A FAMILY HISTORY OF ABDOMINAL AORTIC ANEURYSM (AAA) DISEASE
A FAMILY HISTORY OF ABDOMINAL
AORTIC ANEURYSM (AAA) DISEASE
Have you been diagnosed with AAA disease?
There is a 15% chance that one of your family
members will also develop AAA disease.1
about AAA disease and talking about the importance
of early screening with family and friends could save
Important Information for You and Your Family
AAA disease can lead to
sudden death. Most patients
with a ruptured aneurysm do not
survive emergency treatment.
AAA disease progression
The aorta is the largest blood vessel. It
carries blood from the heart to vital organs
throughout the body.
AAA disease weakens the vessel until it
bulges like a balloon. This bulge is called
Aorta with large abdominal aneurysm
If left undetected and untreated, large
aneurysms can rupture, leading to massive
bleeding, and, in some cases, sudden death.
Only 10% to 25% of patients with a ruptured
AAA survive until hospital discharge.
Many people with AAA disease
do not feel any symptoms. Their
aneurysms may grow and rupture
AAA is a potentially deadly condition. Fortunately,
it is often treatable and can be diagnosed with a
simple screening test.
Risk factors of AAA disease
Millions of Americans are at risk for AAA disease.
People over 50 years old who have any of the
following risk factors should be encouraged to talk to
a doctor about being screened:
• A family history of AAA disease
• A history of smoking
• Cardiovascular disease, heart attack,
bypass surgery, cardiac stent, or peripheral
• High blood pressure
AAA disease is the third leading
cause of sudden death in men
over 60 years old.
Diagnosing AAA disease early is a
major key to survival
AAA disease can be detected through a simple,
In this process, a healthcare professional glides a
sensor over the stomach area to view images of the
aorta. This painless procedure usually takes just a
few minutes and is an effective way to detect AAA
AAA treatment options
There are several ways to manage AAA disease
when it is found early. A vascular specialist will
determine the best course of treatment depending
on the size and shape of the aneurysm. One of the
following may be recommended:
• “Watchful waiting”: The patient may be
monitored every 6 to 12 months for changes
in the size of the aneurysm
• Open surgical repair: Through an abdominal
incision, a surgeon replaces the section of the
aorta where the aneurysm has formed with a
synthetic fabric tube (graft)
• Endovascular stent grafting: A less-invasive
alternative to open surgical repair. The surgeon
places a synthetic fabric tube (graft), supported
by a metal scaffold (stent), inside the aneurysm
There are several ways to get
screened for AAA disease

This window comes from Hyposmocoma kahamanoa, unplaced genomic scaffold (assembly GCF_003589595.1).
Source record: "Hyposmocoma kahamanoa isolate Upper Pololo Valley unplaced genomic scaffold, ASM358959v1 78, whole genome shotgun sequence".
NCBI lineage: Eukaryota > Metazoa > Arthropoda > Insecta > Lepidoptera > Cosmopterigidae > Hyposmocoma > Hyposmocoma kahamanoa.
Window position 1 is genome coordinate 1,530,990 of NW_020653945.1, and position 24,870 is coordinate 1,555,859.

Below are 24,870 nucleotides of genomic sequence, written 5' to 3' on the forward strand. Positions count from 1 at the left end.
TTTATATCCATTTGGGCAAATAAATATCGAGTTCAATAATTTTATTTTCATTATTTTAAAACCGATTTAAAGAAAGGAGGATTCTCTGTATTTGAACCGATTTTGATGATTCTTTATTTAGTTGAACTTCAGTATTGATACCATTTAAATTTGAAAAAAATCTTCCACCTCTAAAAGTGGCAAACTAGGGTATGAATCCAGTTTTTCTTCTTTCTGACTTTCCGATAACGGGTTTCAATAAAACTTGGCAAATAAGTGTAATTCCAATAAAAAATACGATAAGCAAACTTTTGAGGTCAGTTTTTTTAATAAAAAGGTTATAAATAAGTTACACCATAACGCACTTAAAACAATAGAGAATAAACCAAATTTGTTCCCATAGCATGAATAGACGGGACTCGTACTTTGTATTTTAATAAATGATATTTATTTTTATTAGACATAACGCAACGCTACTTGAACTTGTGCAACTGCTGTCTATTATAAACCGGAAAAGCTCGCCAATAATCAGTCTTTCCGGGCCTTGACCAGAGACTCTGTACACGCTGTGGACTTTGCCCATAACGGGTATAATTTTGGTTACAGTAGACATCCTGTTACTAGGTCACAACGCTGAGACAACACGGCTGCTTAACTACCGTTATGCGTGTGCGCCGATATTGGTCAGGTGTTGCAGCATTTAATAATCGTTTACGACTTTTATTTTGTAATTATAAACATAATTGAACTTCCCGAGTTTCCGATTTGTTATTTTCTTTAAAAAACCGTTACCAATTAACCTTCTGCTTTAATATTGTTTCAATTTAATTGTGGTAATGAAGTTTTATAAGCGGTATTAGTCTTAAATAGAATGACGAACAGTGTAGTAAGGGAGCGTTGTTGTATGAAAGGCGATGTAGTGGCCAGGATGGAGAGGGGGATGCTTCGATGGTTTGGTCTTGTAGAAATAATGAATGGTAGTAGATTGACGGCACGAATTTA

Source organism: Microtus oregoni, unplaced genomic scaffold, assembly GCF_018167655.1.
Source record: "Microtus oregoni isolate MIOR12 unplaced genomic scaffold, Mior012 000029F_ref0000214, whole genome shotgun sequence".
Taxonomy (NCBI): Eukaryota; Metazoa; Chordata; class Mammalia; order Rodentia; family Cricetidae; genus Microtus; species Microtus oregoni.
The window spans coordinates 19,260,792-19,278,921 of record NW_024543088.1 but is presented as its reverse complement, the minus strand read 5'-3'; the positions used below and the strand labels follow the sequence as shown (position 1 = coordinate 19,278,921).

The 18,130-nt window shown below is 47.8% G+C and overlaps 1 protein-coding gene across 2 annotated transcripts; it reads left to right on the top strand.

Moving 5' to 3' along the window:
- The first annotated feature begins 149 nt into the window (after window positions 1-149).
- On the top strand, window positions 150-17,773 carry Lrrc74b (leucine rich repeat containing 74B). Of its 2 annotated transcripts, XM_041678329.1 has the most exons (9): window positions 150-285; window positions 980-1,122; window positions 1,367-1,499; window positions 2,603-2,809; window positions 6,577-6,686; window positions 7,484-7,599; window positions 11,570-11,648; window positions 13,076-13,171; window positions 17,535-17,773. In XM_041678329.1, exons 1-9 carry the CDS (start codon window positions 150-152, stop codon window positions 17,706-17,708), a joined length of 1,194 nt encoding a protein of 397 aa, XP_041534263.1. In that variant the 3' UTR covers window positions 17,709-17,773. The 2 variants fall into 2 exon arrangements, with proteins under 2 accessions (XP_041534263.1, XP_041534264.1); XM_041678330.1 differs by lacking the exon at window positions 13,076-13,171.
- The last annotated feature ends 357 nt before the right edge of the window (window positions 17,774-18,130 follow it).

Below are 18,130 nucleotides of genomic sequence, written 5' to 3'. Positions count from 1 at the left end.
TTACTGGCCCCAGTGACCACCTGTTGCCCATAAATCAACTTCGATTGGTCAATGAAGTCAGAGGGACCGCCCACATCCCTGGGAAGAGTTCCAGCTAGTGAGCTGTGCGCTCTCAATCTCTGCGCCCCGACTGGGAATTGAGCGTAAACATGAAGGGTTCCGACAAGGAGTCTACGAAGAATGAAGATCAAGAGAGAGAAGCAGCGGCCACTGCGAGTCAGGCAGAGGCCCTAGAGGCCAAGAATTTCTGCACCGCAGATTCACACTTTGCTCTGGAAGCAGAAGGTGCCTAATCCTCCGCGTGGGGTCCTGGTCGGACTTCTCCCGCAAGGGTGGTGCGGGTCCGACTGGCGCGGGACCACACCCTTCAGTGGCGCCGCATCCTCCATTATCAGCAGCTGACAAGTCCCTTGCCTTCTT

Medicare-covered AAA screening for
Within the first 6 months of entering Medicare,
people may be eligible for AAA disease screening.
Those eligible for a Medicare-covered screening
• Men who have smoked over 100 cigarettes
during their life
• Anyone with a family history of AAA disease
Health fair event
Private companies perform ultrasound screenings
for AAA disease at community events across the
country. They often partner with local hospitals and
churches to provide this service for a fee.
Other screening options
If someone is at high risk for AAA disease, his or her
doctor may schedule a screening or diagnostic test
regardless of Medicare status.
Sharing the information in this
brochure could save lives
Keep these points in mind:
• People with a parent, brother, sister, son, or
daughter with AAA disease are at a higher risk
for developing AAA disease
• Most people with AAA disease experience
no signs or symptoms
• Early detection saves lives
• Screening is easy and painless
• Aneurysms can be treated if caught early
Glossary of Terms
Abdominal aortic aneurysm (AAA): An enlargement
or bulging of a weakened area of the abdominal aorta.
Aorta: The largest artery in the body that carries blood
away from the heart and throughout the body.
Asymptomatic: Showing no signs or symptoms
detectable by a person with the disease.
Atherosclerosis: A hardening of the arteries caused
by a build up of fatty deposits.
Endovascular stent graft: A synthetic fabric tube
structure (graft) supported by a metal stent placed in
the aneurysm without surgically opening the
Family history: A record of current and past illnesses
of parents, brothers, sisters, sons, and daughters. A
family history shows the pattern of certain diseases in
a family and helps determine the risk of the disease
developing in other family members.
Less invasive: A surgical approach utilizing small
incisions, potentially leading to less trauma to the body,
less blood loss, smaller surgical scars, and less need
for pain medication.
Noninvasive: A medical technique that involves no
cutting of the skin.
Open surgical repair: An incision is made in the
abdomen to access the aorta from the outside where
the weakened part of the aorta (aneurysm) is replaced
by a sewn-in fabric tube (graft).
Ruptured AAA: A burst or tear in the aneurysm that
can lead to massive internal bleeding and often death.
Ultrasound screening: A noninvasive technique that
creates a 2-dimensional image using high-frequency
sound waves. It is used to examine internal body